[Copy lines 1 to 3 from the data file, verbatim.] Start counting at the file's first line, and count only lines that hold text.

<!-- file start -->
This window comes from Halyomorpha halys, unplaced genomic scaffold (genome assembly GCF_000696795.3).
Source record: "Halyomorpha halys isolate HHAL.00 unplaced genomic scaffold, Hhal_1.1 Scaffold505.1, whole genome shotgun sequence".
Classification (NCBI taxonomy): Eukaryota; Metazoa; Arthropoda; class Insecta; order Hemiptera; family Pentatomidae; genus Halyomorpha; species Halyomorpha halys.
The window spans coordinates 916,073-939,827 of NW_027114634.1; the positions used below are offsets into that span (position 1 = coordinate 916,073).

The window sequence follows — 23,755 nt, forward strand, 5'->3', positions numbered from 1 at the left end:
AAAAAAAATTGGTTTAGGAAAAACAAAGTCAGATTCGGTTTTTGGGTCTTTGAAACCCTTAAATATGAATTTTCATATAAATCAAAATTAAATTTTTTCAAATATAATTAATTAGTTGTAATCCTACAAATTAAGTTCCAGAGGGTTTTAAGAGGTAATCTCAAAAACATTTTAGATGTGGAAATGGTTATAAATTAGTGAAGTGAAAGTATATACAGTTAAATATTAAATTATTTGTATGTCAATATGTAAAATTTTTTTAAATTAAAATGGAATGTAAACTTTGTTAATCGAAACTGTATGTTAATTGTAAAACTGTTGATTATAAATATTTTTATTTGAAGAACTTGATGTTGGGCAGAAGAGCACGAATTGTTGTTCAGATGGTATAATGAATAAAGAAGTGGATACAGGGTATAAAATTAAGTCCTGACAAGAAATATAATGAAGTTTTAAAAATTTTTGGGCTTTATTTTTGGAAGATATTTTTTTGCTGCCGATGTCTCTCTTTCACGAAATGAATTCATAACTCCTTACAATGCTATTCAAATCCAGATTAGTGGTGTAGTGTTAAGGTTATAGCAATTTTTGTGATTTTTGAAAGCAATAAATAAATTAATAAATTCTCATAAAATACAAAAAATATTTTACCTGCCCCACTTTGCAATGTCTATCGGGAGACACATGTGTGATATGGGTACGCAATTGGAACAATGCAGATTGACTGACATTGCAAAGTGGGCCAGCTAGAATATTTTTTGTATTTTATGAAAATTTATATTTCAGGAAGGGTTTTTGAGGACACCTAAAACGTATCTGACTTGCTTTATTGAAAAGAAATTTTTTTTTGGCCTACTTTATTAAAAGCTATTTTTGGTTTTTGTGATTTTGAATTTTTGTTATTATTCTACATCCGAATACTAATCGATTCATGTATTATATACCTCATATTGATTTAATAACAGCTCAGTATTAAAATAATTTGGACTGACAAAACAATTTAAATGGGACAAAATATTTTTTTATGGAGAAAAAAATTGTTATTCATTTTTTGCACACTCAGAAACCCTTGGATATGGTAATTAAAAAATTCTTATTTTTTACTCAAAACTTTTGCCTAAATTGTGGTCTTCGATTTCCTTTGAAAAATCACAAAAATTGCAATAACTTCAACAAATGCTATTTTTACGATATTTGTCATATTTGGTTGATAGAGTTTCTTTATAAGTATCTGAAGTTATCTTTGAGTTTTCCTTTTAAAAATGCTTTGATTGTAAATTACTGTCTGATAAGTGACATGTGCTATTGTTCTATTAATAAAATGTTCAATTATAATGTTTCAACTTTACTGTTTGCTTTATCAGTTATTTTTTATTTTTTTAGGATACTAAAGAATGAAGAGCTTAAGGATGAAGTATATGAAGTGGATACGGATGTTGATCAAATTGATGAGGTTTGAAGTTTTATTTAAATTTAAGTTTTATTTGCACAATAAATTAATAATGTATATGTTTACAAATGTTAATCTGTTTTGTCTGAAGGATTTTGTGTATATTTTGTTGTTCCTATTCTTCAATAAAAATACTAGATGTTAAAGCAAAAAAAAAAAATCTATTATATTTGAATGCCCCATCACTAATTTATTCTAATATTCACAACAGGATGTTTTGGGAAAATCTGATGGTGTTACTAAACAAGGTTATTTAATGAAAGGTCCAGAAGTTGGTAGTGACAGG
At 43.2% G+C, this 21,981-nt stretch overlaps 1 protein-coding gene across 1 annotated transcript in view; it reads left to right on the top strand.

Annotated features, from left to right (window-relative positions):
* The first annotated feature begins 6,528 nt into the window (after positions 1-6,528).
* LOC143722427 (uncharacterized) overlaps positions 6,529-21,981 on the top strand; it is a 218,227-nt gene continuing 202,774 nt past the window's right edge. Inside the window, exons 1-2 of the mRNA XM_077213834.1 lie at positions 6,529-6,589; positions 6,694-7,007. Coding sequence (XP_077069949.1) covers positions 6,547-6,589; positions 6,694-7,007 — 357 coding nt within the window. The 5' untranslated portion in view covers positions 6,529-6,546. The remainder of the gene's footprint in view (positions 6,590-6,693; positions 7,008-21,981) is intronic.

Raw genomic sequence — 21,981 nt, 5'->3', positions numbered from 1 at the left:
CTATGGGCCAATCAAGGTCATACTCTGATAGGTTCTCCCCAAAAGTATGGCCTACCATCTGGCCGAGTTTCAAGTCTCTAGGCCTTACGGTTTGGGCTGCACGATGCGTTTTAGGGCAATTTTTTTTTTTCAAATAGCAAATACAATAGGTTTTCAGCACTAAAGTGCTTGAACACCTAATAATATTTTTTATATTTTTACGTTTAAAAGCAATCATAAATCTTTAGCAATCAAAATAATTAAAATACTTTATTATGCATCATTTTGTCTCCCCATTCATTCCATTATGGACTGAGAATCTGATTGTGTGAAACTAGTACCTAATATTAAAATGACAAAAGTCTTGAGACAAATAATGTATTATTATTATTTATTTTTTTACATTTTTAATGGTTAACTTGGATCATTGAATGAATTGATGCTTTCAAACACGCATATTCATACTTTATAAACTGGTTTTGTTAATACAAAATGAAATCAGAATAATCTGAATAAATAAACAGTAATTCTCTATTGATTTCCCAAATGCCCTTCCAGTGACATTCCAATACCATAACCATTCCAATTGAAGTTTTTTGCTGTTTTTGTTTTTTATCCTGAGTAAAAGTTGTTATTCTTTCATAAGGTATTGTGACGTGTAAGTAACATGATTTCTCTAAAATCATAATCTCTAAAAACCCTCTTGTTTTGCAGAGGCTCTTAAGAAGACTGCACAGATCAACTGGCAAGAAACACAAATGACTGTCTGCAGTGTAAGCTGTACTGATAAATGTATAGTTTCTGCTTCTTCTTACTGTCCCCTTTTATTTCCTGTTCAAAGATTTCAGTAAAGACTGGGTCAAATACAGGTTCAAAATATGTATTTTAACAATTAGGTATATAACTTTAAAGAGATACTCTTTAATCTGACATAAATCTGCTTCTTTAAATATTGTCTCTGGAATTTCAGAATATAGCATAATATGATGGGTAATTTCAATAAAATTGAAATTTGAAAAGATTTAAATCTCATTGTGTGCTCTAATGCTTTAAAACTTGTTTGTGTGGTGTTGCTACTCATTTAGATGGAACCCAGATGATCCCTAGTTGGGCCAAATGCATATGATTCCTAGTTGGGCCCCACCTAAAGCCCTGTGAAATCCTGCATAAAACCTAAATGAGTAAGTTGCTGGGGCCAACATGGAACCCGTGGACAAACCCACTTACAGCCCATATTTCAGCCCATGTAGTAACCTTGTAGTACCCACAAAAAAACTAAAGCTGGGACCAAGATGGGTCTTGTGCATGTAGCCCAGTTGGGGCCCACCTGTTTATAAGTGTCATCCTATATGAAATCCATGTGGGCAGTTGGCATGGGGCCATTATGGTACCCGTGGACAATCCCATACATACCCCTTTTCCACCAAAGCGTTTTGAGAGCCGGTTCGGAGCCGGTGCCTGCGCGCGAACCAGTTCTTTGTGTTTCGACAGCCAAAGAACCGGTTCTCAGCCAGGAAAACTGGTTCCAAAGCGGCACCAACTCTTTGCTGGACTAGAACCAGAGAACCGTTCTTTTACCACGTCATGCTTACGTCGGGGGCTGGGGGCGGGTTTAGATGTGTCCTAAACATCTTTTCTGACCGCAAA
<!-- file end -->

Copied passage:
This window comes from Halyomorpha halys, unplaced genomic scaffold (genome assembly GCF_000696795.3).
Source record: "Halyomorpha halys isolate HHAL.00 unplaced genomic scaffold, Hhal_1.1 Scaffold505.1, whole genome shotgun sequence".
Classification (NCBI taxonomy): Eukaryota; Metazoa; Arthropoda; class Insecta; order Hemiptera; family Pentatomidae; genus Halyomorpha; species Halyomorpha halys.